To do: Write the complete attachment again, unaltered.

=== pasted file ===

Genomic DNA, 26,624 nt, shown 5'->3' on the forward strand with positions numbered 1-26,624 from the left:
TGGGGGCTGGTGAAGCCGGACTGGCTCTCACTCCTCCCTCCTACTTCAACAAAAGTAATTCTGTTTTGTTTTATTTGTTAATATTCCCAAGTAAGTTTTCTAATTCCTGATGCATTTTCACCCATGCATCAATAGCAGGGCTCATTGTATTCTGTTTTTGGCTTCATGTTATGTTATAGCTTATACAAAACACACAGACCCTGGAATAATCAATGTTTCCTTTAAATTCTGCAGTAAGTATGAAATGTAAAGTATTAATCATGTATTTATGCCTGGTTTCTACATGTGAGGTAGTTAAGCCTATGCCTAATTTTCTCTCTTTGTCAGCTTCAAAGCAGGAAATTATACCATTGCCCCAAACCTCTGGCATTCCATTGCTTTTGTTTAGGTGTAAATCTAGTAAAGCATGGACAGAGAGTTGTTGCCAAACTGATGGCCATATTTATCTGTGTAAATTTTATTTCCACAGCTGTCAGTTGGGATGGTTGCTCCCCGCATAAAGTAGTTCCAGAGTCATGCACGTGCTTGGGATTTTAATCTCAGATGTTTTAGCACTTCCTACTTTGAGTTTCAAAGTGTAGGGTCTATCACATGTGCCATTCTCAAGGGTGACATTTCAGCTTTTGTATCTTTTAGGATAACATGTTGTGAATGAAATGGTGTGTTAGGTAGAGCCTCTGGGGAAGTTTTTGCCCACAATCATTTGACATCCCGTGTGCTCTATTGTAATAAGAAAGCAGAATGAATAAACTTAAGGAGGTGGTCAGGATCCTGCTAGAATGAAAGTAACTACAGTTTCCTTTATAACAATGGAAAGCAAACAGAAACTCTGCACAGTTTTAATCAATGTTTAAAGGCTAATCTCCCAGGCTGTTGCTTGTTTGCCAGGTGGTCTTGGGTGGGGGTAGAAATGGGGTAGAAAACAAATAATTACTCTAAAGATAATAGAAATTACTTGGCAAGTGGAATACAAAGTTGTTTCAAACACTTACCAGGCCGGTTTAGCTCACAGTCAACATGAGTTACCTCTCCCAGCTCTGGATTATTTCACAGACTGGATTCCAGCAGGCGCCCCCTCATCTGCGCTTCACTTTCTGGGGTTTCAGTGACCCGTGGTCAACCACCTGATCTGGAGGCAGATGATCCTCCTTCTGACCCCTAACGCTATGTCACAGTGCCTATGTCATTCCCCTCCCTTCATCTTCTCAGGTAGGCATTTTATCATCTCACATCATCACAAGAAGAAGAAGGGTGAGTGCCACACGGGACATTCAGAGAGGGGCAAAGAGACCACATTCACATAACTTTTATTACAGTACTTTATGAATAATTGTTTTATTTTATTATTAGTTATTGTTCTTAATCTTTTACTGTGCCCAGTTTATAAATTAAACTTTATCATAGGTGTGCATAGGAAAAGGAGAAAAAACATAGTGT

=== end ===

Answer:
Genomic DNA, 26,624 nt, shown 5'->3' on the forward strand with positions numbered 1-26,624 from the left:
TGGGGGCTGGTGAAGCCGGACTGGCTCTCACTCCTCCCTCCTACTTCAACAAAAGTAATTCTGTTTTGTTTTATTTGTTAATATTCCCAAGTAAGTTTTCTAATTCCTGATGCATTTTCACCCATGCATCAATAGCAGGGCTCATTGTATTCTGTTTTTGGCTTCATGTTATGTTATAGCTTATACAAAACACACAGACCCTGGAATAATCAATGTTTCCTTTAAATTCTGCAGTAAGTATGAAATGTAAAGTATTAATCATGTATTTATGCCTGGTTTCTACATGTGAGGTAGTTAAGCCTATGCCTAATTTTCTCTCTTTGTCAGCTTCAAAGCAGGAAATTATACCATTGCCCCAAACCTCTGGCATTCCATTGCTTTTGTTTAGGTGTAAATCTAGTAAAGCATGGACAGAGAGTTGTTGCCAAACTGATGGCCATATTTATCTGTGTAAATTTTATTTCCACAGCTGTCAGTTGGGATGGTTGCTCCCCGCATAAAGTAGTTCCAGAGTCATGCACGTGCTTGGGATTTTAATCTCAGATGTTTTAGCACTTCCTACTTTGAGTTTCAAAGTGTAGGGTCTATCACATGTGCCATTCTCAAGGGTGACATTTCAGCTTTTGTATCTTTTAGGATAACATGTTGTGAATGAAATGGTGTGTTAGGTAGAGCCTCTGGGGAAGTTTTTGCCCACAATCATTTGACATCCCGTGTGCTCTATTGTAATAAGAAAGCAGAATGAATAAACTTAAGGAGGTGGTCAGGATCCTGCTAGAATGAAAGTAACTACAGTTTCCTTTATAACAATGGAAAGCAAACAGAAACTCTGCACAGTTTTAATCAATGTTTAAAGGCTAATCTCCCAGGCTGTTGCTTGTTTGCCAGGTGGTCTTGGGTGGGGGTAGAAATGGGGTAGAAAACAAATAATTACTCTAAAGATAATAGAAATTACTTGGCAAGTGGAATACAAAGTTGTTTCAAACACTTACCAGGCCGGTTTAGCTCACAGTCAACATGAGTTACCTCTCCCAGCTCTGGATTATTTCACAGACTGGATTCCAGCAGGCGCCCCCTCATCTGCGCTTCACTTTCTGGGGTTTCAGTGACCCGTGGTCAACCACCTGATCTGGAGGCAGATGATCCTCCTTCTGACCCCTAACGCTATGTCACAGTGCCTATGTCATTCCCCTCCCTTCATCTTCTCAGGTAGGCATTTTATCATCTCACATCATCACAAGAAGAAGAAGGGTGAGTGCCACACGGGACATTCAGAGAGGGGCAAAGAGACCACATTCACATAACTTTTATTACAGTACTTTATGAATAATTGTTTTATTTTATTATTAGTTATTGTTCTTAATCTTTTACTGTGCCCAGTTTATAAATTAAACTTTATCATAGGTGTGCATAGGAAAAGGAGAAAAAACATAGTGT